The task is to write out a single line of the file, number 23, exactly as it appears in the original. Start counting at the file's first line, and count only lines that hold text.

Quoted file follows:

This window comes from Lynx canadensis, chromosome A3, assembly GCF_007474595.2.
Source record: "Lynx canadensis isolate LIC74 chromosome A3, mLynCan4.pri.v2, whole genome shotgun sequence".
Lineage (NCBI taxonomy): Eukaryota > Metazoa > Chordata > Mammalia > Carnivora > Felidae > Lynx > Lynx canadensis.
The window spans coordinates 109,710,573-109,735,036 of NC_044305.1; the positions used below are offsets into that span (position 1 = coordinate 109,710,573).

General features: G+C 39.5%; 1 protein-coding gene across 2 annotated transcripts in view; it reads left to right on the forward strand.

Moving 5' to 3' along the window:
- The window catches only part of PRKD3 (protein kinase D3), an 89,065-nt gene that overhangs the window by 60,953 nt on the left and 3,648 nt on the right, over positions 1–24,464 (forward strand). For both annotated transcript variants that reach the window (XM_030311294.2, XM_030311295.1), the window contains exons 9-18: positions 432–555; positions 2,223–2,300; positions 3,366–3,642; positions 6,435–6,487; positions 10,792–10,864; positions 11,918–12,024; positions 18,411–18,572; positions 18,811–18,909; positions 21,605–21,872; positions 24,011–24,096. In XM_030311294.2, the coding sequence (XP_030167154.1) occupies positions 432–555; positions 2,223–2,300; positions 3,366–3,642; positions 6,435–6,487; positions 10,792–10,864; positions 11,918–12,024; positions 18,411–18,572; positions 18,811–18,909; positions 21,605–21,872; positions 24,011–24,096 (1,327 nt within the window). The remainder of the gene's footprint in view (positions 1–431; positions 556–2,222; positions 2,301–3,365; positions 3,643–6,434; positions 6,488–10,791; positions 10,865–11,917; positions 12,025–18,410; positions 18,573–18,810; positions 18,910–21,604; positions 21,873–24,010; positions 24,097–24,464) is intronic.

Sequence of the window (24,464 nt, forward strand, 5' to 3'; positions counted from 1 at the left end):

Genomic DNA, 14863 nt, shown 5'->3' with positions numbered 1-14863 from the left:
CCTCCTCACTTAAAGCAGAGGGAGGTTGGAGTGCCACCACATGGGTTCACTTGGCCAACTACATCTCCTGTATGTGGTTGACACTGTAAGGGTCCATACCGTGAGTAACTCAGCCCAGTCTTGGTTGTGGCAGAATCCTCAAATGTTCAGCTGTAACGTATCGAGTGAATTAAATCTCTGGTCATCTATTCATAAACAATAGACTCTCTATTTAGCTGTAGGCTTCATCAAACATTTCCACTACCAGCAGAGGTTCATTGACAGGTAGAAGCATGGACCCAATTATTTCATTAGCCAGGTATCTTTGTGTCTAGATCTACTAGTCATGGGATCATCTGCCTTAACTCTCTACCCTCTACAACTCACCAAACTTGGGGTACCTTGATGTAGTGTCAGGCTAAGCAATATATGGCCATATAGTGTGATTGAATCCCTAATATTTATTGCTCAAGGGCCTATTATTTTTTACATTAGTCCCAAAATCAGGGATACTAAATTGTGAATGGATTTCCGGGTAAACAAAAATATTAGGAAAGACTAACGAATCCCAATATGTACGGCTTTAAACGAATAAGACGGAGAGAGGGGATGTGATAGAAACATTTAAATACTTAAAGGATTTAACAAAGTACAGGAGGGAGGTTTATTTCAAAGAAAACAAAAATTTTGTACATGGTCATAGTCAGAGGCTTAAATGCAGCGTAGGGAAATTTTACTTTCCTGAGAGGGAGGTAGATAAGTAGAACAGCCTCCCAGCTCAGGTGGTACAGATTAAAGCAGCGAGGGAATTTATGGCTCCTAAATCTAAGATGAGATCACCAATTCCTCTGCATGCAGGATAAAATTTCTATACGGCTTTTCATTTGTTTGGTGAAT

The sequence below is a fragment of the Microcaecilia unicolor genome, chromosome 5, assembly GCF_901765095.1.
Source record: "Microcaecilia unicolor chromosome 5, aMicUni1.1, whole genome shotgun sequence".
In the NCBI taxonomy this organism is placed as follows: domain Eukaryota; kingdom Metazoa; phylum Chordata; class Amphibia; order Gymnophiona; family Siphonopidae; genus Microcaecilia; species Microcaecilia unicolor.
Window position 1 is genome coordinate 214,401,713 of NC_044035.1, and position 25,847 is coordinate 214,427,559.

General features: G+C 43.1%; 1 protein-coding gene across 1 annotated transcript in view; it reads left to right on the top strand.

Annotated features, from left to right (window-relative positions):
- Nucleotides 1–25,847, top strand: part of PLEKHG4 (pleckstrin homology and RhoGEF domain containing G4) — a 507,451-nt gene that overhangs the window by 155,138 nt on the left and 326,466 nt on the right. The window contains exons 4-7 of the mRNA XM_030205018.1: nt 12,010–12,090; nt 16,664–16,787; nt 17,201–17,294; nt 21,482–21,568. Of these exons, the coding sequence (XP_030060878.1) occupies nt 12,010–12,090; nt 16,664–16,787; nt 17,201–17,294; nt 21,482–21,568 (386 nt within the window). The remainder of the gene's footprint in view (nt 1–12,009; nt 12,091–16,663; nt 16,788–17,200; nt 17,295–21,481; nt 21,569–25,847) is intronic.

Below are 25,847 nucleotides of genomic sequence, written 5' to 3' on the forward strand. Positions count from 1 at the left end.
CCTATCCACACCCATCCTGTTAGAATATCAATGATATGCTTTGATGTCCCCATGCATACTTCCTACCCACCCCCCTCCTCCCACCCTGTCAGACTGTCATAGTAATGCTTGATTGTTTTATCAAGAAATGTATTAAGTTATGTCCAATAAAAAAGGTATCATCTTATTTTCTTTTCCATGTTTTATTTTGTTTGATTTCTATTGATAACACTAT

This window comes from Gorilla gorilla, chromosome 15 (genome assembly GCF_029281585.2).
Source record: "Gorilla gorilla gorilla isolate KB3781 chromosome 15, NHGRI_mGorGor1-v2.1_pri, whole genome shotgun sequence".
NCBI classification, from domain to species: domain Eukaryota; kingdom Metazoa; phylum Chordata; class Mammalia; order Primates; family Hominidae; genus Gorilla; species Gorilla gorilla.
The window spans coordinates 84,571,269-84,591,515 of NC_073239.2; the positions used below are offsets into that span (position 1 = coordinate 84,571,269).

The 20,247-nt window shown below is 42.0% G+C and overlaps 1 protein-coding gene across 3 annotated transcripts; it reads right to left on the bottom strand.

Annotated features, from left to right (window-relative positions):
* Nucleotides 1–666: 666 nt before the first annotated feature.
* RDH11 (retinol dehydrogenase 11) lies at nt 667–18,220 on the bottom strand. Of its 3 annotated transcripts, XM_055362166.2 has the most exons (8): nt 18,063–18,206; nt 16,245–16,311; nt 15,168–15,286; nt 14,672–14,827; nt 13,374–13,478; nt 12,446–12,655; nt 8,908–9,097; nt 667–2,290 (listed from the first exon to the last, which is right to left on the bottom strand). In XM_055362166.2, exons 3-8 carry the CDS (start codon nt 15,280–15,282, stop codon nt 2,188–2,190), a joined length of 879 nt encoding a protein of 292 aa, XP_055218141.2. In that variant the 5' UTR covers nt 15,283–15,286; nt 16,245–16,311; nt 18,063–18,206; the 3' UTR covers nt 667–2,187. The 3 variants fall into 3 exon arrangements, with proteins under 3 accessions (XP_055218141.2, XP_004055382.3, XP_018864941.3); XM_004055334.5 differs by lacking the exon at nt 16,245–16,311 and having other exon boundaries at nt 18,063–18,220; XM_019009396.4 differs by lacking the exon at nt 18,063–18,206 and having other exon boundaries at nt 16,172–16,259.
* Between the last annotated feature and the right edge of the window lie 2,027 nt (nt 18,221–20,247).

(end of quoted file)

The window spans coordinates 84,571,269-84,591,515 of NC_073239.2; the positions used below are offsets into that span (position 1 = coordinate 84,571,269).